What are the symptoms of oculomotor nerve palsy due to lesions in the fascicular midbrain portion of the third cranial nerve?

Updated: Oct 08, 2018
  • Author: James Goodwin, MD; Chief Editor: Andrew G Lee, MD  more...
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Answer

Lesions in the fascicular midbrain portion can lead to complete or incomplete palsies that may be indistinguishable from lesions outside the midbrain. Because of the proximity of the fascicular portion of the nerve to other structures in the midbrain, lesions typically produce neurologic symptoms associated with the damaged structures. Several syndromes have been recognized and are described below.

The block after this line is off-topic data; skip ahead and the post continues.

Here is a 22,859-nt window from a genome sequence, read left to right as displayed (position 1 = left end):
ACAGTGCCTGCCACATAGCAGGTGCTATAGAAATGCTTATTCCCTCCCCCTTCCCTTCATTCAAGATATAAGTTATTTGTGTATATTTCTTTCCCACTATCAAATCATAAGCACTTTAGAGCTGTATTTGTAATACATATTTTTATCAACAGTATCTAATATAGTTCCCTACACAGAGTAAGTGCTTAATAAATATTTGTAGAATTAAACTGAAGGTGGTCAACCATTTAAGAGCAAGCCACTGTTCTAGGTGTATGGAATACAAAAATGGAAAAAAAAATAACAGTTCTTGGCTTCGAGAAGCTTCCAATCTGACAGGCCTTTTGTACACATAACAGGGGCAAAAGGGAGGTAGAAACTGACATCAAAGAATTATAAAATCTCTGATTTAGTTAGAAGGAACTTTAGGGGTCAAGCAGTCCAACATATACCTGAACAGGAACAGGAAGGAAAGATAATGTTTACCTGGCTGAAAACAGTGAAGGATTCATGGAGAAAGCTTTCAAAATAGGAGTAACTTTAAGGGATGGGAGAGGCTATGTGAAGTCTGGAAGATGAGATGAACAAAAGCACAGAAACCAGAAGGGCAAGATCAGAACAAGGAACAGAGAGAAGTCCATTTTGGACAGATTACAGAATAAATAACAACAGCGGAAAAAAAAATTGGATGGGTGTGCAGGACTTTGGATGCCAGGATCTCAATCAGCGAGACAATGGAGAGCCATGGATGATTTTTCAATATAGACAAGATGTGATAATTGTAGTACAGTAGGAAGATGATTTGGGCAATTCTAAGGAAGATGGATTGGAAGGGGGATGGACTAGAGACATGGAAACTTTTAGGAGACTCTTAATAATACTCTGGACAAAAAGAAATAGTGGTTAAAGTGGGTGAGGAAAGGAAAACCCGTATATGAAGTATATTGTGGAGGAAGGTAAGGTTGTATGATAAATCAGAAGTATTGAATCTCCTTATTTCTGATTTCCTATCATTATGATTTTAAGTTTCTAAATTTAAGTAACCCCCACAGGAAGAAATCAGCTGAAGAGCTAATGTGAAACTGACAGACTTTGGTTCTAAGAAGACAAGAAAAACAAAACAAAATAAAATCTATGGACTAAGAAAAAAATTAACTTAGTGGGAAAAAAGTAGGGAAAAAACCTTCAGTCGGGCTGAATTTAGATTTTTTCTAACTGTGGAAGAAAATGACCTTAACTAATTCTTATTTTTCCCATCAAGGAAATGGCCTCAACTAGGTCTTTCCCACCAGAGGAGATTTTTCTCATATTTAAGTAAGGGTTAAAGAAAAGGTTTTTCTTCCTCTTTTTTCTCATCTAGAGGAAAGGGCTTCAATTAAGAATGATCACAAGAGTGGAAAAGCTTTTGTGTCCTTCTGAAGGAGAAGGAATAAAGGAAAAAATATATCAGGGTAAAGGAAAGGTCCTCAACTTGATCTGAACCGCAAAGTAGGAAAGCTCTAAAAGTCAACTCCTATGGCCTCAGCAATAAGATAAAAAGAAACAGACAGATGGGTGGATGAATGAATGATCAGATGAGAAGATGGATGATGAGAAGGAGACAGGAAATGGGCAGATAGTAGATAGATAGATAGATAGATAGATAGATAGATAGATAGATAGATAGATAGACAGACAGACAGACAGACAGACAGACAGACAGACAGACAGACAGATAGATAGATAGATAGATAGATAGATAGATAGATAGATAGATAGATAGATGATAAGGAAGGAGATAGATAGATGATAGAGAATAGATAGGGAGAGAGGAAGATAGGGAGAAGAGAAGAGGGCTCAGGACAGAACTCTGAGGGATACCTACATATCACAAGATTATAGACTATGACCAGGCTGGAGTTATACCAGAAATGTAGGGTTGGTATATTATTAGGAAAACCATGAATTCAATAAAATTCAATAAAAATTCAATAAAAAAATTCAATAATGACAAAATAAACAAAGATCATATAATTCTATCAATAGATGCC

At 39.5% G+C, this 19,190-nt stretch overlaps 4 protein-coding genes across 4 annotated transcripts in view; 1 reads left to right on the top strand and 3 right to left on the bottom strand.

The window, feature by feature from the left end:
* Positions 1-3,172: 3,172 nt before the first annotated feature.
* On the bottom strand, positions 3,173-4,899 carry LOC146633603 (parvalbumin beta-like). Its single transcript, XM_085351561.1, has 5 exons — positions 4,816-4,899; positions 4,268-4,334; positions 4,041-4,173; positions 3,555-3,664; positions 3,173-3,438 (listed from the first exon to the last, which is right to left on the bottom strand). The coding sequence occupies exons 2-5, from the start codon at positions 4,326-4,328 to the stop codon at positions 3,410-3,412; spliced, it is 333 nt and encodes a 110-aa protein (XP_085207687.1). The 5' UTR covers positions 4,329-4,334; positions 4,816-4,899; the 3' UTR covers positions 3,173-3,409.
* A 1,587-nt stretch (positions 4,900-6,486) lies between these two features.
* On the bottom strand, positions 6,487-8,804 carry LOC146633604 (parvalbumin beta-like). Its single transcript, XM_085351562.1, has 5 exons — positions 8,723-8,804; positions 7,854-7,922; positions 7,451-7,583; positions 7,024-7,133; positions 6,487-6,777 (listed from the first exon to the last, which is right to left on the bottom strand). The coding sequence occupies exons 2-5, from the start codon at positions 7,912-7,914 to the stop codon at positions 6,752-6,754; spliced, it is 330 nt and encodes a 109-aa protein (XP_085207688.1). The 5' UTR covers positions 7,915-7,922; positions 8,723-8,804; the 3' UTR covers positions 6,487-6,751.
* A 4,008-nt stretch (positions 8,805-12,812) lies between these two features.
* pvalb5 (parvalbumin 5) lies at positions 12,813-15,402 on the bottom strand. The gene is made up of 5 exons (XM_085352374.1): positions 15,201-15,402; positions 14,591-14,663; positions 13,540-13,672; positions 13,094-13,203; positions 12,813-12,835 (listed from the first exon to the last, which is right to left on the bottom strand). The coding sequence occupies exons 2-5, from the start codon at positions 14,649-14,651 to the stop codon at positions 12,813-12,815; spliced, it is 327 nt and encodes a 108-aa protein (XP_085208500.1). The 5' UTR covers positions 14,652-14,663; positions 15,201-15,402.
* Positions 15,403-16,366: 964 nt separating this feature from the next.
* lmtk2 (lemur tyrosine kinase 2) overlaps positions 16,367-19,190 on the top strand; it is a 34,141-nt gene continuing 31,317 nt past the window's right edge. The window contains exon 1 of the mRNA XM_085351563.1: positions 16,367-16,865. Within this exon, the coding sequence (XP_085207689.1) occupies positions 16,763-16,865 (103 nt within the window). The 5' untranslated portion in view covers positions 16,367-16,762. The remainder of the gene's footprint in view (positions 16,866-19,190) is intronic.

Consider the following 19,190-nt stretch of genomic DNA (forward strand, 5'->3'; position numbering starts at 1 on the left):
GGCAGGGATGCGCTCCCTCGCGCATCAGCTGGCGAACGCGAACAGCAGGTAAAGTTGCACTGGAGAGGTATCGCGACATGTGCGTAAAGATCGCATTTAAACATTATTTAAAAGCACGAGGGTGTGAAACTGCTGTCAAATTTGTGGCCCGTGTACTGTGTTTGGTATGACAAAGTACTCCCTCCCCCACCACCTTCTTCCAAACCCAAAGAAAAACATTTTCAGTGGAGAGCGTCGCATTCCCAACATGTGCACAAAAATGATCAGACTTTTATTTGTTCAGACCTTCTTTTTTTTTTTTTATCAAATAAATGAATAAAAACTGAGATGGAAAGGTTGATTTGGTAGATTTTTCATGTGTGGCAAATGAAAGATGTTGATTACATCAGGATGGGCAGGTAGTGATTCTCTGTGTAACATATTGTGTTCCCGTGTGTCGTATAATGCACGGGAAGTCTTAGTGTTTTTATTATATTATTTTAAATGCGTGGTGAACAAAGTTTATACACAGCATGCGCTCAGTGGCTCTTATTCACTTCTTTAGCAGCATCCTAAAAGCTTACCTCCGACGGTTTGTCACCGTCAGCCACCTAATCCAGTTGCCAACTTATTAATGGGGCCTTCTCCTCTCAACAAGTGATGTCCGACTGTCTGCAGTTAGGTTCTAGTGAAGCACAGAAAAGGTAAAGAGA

Nothnagel syndrome, which results from a lesion involving the fascicles and the superior cerebellar peduncle, includes third cranial nerve palsy and ipsilateral cerebellar ataxia.

Claude syndrome, although caused by involvement of the same structures as Nothnagel syndrome, includes third cranial nerve palsy and contralateral cerebellar ataxia. [2]

Benedikt syndrome results from involvement of the fascicles and the red nucleus and includes third cranial nerve palsy, ipsilateral flapping hand tremor (rubral tremor), and ataxia.

Weber syndrome results from a slightly more ventral lesion at the level of the fascicles in the midbrain with involvement of the cerebral peduncle, giving rise to third cranial nerve palsy along with contralateral hemiplegia or hemiparesis.


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